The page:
I would like to strip down and replace components on my old 1994 Trek 950 mountain bike, primarily to replace the drive train, brakes, shifters and wheel sets. I would like to go from a 3x8 to a 1x11. What constrictions or constraints do I need to be aware of? Any advice?
At minimum you require:
- new hub in your rear wheel that will take an 11 speed cassette. May be cheaper to buy a complete new wheel, but 26" and 11 speed hub would be relatively rare combination
- new cassette, 11 speed
- new 11 speed derailleur with the same mount as your current one
- 11 speed chain
- single front chainring and spider and cranks to suit your current bottom bracket interface, which is probably square taper.
- 11 speed shifter for the bars
Probably wise to replace your shifter cable inner and outer while doing this - they're cheap.
You may need a new bottom bracket cartridge that fits whatever interface your new cranks have.
You can probably continue to use your pedals.
Price all that up as new parts, and you could easily exceed the cost of a nice non-BSO MTB. I'd strongly recommend you fix up this nice old bike as-is and just ride it.
There's nothing better than riding your old bike and keeping up with a modern bike, except for passing and dropping a modern bike.
A couple of things to add to @Criggie's answer:
You bottom bracket bearings may well be worn out, so factor a new BB unit in.
If you are replacing both the BB and crank you will probably want to consider an outside bearing unit rather than square taper. If you do this you will need to understand how to select a suitable crank to maintain the correct chain-line.
If you are thinking of keeping current cranks and running a single ring on the middle position you'll probably want a new narrow-wide chainring. You will have to find out if you can get one that fits the crank bolt circle diameter. You will also need replacement shorter chainring bolts.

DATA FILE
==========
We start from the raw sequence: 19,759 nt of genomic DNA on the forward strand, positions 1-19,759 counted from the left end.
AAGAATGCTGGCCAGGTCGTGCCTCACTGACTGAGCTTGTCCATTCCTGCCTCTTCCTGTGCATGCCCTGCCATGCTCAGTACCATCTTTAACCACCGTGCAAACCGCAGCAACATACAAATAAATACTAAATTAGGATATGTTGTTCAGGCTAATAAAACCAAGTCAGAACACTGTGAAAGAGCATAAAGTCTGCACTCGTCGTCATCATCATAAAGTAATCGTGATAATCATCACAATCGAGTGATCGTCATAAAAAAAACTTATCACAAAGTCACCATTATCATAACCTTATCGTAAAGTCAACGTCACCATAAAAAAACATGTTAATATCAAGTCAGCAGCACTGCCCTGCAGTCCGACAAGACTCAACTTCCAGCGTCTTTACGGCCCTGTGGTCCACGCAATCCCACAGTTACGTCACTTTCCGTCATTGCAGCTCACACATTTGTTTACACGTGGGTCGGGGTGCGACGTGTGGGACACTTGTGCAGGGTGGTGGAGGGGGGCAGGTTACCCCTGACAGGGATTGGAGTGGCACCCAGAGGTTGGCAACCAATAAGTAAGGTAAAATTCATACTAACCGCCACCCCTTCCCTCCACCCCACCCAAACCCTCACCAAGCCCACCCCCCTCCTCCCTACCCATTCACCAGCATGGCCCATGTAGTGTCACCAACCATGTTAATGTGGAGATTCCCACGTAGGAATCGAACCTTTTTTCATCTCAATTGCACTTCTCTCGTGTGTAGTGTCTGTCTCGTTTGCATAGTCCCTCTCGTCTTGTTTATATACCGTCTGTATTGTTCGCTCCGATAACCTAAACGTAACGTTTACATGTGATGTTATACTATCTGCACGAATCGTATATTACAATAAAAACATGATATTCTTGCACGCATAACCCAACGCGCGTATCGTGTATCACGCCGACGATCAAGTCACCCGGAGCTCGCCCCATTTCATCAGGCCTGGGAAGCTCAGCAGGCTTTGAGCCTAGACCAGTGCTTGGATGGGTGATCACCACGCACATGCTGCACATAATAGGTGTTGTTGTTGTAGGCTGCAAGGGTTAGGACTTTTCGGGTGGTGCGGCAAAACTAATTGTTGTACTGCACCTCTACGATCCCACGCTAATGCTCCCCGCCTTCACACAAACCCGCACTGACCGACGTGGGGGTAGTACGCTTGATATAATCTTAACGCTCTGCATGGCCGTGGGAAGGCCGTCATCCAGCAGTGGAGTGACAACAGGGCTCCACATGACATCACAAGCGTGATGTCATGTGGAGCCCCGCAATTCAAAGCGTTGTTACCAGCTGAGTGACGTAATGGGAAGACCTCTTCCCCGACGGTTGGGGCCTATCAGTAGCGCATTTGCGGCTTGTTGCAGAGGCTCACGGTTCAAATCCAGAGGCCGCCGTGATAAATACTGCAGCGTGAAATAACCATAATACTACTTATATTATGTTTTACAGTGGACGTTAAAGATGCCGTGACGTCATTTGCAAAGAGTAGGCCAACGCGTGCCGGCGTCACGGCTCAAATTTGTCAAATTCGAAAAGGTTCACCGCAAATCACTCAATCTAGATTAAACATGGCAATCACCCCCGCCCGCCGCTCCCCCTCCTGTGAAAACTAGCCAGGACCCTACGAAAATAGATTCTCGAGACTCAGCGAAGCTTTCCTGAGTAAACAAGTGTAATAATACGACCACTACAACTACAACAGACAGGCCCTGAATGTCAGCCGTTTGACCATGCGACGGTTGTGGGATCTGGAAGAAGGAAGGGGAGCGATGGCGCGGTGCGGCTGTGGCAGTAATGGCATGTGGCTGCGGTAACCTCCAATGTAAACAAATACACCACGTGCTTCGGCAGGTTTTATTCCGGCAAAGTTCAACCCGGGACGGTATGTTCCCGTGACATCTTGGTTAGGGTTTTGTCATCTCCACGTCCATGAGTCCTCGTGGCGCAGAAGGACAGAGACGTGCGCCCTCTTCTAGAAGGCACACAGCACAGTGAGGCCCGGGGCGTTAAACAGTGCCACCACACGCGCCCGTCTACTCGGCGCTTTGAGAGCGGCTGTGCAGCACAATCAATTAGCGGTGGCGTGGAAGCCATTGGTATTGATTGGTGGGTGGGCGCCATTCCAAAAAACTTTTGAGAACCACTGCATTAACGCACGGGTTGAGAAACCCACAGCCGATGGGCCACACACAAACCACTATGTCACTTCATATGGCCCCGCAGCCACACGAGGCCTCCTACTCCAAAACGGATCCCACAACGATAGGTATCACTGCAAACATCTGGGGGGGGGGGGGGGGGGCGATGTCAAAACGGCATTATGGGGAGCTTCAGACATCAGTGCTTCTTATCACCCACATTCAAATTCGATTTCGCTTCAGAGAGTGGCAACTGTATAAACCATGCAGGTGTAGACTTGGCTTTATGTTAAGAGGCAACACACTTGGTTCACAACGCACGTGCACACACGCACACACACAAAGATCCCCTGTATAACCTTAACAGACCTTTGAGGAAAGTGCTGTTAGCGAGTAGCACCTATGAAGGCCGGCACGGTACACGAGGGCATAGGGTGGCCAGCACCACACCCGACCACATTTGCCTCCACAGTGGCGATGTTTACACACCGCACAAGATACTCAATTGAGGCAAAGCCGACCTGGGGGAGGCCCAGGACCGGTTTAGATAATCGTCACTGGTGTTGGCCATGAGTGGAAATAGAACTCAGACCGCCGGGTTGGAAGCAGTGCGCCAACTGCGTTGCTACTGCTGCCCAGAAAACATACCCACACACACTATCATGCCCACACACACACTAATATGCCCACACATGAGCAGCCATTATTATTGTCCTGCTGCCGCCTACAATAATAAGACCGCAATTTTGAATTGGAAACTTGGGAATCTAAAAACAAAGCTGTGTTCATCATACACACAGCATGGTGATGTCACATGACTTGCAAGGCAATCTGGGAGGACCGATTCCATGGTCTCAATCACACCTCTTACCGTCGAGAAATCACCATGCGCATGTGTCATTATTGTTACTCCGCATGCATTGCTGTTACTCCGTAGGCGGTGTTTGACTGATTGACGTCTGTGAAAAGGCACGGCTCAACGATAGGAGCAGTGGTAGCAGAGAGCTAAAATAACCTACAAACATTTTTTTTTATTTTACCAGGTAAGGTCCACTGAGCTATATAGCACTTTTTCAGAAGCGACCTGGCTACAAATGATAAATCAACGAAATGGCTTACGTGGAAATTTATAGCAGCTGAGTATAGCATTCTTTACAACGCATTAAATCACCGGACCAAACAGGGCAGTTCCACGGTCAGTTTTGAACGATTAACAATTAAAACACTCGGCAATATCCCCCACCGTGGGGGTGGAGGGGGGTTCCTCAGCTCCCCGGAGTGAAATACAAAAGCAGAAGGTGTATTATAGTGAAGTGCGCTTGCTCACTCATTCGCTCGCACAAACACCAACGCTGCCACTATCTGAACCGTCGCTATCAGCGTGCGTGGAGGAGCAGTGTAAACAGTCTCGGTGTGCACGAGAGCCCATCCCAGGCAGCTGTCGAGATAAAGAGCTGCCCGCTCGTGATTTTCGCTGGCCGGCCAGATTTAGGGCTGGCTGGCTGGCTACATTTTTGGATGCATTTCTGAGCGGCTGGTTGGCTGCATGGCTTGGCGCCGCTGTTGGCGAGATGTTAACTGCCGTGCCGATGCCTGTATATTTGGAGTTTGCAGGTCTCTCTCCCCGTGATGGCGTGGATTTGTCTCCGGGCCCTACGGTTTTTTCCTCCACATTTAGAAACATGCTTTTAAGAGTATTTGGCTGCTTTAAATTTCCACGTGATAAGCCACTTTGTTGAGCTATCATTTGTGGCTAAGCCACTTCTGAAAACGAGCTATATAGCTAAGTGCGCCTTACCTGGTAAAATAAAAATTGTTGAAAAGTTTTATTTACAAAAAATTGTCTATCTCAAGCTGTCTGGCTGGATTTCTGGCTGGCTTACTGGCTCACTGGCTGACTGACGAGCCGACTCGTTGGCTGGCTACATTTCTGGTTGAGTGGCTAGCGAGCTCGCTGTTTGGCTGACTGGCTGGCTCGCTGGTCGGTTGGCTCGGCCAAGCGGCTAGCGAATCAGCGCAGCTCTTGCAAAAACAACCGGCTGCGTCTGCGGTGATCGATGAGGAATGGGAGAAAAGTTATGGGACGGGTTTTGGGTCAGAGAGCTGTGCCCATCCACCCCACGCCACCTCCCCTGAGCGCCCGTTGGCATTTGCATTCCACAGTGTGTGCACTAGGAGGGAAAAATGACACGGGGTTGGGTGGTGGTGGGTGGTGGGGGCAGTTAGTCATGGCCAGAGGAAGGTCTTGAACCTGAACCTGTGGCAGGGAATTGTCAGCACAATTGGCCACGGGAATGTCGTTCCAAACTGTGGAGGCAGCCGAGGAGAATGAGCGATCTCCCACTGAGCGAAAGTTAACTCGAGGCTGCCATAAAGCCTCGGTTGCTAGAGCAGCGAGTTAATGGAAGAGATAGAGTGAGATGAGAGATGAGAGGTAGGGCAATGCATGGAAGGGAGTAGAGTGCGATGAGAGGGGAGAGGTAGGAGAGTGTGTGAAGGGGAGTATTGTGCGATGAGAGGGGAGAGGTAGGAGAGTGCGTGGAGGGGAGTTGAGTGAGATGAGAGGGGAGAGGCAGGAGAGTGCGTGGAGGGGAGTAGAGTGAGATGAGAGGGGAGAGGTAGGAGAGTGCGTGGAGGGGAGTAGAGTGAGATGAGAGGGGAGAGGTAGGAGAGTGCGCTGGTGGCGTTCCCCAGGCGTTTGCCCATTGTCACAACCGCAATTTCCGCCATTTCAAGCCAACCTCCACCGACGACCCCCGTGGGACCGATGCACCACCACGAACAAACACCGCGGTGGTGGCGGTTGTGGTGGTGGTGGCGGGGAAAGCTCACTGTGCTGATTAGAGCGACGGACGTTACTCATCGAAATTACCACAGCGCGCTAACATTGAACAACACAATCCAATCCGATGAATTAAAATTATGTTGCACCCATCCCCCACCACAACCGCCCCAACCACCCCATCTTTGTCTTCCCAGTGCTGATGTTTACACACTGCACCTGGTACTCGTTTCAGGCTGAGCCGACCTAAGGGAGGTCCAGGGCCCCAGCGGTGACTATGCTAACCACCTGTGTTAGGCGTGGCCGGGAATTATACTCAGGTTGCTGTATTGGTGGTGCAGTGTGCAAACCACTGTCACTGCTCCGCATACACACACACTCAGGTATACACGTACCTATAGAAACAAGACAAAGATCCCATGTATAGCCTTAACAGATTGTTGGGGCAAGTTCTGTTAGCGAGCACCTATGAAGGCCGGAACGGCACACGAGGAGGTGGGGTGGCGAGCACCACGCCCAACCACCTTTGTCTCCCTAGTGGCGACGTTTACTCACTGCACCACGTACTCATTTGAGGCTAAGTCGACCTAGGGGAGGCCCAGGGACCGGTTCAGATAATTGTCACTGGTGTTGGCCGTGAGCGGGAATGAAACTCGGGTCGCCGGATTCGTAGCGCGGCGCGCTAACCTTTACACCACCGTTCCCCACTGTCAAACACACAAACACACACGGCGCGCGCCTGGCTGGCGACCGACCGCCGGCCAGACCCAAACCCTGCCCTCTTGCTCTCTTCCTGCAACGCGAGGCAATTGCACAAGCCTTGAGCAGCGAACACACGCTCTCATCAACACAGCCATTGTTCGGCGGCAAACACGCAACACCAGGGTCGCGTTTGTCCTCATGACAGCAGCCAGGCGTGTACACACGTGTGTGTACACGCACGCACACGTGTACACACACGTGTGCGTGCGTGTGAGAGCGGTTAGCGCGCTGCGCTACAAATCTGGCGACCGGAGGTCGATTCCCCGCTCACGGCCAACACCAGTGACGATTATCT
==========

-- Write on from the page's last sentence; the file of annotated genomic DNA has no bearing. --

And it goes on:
Factor in the cost of tools you will need: both common tools like hex wrenches, or pliers if you don't already have them; and bike specific tools such as a chain-whip, cassette tool, square taper crank puller and bottom bracket tools.
One thing not mentioned is the rear spacing on the frame. It will likely be 135mm. It's not the rim size that matters, but the hub width. There are still plenty of 559mm mtb bikes on the market, but most of them no longer use 135mm rear hub spacing. 11 speed cassettes increase the possible complications; Shimano MTB 11 speed cassettes will work with a "normal" 8,9,10 speed freehub, 11 speed road cassettes will not.
You can get an 11-40 or 11-42 rear cassette and either use a double or single up front. A 10 spd cassette will fit on 9 speed hubs, so you should be able to find a reasonably priced replacement wheelset.